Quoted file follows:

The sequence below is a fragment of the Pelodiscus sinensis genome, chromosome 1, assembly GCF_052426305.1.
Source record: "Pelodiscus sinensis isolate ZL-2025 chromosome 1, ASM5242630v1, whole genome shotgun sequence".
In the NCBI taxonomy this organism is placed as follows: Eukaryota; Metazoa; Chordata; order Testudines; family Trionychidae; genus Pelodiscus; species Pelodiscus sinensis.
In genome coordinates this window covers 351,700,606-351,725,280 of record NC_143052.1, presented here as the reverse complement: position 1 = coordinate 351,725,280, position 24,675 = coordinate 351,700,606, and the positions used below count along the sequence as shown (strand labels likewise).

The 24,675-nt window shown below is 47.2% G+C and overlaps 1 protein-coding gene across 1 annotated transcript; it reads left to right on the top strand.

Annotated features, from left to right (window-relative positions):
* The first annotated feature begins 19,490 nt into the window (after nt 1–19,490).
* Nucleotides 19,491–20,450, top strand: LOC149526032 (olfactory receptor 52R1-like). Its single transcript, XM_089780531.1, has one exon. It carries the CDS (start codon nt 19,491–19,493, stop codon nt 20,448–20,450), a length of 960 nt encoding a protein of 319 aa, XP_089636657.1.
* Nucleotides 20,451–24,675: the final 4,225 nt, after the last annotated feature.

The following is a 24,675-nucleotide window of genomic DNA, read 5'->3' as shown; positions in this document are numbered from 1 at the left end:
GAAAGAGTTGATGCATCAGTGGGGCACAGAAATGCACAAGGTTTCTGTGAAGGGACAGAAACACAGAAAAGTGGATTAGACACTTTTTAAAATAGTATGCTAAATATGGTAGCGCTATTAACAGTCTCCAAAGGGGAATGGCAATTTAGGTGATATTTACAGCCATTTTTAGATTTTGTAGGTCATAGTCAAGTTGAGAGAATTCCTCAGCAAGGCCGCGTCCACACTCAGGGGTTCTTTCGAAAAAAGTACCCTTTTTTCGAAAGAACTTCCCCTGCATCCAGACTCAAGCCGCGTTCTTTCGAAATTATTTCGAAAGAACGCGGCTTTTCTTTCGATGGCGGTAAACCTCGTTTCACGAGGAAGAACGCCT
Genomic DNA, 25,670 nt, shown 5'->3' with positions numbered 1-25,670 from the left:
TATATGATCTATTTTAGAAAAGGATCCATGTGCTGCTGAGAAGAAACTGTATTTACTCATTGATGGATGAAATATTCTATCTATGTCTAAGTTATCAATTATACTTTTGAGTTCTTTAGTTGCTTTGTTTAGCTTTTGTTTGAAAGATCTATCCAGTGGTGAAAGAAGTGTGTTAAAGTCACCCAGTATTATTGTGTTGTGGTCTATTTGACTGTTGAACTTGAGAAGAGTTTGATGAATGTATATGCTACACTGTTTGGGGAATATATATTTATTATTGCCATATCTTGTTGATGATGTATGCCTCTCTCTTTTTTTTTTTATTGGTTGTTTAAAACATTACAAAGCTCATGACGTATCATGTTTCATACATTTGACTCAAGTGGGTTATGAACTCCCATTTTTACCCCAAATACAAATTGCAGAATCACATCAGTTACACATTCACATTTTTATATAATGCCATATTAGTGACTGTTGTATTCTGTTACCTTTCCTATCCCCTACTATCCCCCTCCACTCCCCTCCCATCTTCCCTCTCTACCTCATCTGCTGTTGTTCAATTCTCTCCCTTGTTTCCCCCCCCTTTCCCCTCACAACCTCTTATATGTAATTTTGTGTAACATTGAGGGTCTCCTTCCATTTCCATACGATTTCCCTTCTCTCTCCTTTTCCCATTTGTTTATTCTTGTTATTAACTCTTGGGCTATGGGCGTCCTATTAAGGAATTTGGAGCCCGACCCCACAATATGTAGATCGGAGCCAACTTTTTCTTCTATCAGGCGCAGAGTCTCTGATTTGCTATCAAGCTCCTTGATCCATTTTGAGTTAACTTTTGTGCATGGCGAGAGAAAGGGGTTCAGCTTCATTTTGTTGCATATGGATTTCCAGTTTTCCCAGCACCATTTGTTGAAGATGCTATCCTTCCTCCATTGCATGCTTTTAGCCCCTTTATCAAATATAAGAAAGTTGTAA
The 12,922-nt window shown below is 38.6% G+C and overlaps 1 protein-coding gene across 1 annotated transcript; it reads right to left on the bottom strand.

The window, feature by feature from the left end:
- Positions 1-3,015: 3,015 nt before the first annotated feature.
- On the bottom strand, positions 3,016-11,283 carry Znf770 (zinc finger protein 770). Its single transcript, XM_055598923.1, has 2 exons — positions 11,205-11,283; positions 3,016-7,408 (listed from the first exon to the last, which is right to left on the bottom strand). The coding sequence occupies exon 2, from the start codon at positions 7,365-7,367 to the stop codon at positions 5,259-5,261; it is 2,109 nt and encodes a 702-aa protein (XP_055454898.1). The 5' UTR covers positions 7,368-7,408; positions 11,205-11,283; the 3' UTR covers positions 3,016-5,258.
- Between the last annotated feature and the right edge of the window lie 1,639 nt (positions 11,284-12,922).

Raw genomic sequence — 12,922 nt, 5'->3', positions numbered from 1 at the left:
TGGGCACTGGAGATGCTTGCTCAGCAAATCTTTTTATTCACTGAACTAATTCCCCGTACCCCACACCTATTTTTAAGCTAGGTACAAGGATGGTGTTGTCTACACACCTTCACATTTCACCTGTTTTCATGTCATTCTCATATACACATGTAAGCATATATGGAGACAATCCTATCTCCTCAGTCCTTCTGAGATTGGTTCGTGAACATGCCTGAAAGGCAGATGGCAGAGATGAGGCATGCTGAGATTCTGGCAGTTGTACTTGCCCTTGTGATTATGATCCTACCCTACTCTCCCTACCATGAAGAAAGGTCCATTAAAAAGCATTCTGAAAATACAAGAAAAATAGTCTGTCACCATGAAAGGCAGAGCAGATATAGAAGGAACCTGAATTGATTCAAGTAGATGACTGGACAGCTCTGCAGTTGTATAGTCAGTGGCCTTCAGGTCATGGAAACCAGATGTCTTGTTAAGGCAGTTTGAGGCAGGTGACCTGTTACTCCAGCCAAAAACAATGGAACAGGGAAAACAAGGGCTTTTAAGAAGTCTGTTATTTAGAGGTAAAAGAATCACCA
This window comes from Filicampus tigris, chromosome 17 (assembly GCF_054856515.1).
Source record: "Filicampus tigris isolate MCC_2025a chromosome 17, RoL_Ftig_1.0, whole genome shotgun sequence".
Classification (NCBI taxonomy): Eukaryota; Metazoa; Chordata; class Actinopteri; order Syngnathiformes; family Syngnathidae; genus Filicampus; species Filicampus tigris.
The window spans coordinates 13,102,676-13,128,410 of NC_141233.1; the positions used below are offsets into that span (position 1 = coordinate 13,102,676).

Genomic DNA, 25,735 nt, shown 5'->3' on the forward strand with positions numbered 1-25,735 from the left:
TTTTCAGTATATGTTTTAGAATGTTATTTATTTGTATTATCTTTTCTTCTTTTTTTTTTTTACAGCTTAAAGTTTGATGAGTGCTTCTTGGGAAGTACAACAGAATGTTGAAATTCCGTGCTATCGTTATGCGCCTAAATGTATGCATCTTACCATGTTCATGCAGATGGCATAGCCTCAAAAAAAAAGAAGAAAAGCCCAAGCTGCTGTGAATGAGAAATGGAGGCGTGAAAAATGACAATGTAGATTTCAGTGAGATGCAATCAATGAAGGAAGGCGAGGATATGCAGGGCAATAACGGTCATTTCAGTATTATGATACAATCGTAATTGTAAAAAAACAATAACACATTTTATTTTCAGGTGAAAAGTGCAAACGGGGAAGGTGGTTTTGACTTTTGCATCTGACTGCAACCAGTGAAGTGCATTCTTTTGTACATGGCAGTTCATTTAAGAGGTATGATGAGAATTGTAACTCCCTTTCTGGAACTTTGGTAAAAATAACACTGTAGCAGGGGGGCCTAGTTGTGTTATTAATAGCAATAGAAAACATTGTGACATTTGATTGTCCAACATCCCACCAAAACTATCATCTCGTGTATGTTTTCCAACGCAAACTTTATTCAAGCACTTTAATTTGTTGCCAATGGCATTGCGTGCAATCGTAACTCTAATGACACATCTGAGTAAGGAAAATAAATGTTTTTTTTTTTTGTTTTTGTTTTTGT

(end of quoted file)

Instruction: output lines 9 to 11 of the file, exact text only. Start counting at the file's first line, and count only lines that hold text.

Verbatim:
* Nucleotides 20,451–24,675: the final 4,225 nt, after the last annotated feature.

The following is a 24,675-nucleotide window of genomic DNA, read 5'->3' as shown; positions in this document are numbered from 1 at the left end:
GAAAGAGTTGATGCATCAGTGGGGCACAGAAATGCACAAGGTTTCTGTGAAGGGACAGAAACACAGAAAAGTGGATTAGACACTTTTTAAAATAGTATGCTAAATATGGTAGCGCTATTAACAGTCTCCAAAGGGGAATGGCAATTTAGGTGATATTTACAGCCATTTTTAGATTTTGTAGGTCATAGTCAAGTTGAGAGAATTCCTCAGCAAGGCCGCGTCCACACTCAGGGGTTCTTTCGAAAAAAGTACCCTTTTTTCGAAAGAACTTCCCCTGCATCCAGACTCAAGCCGCGTTCTTTCGAAATTATTTCGAAAGAACGCGGCTTTTCTTTCGATGGCGGTAAACCTCGTTTCACGAGGAAGAACGCCT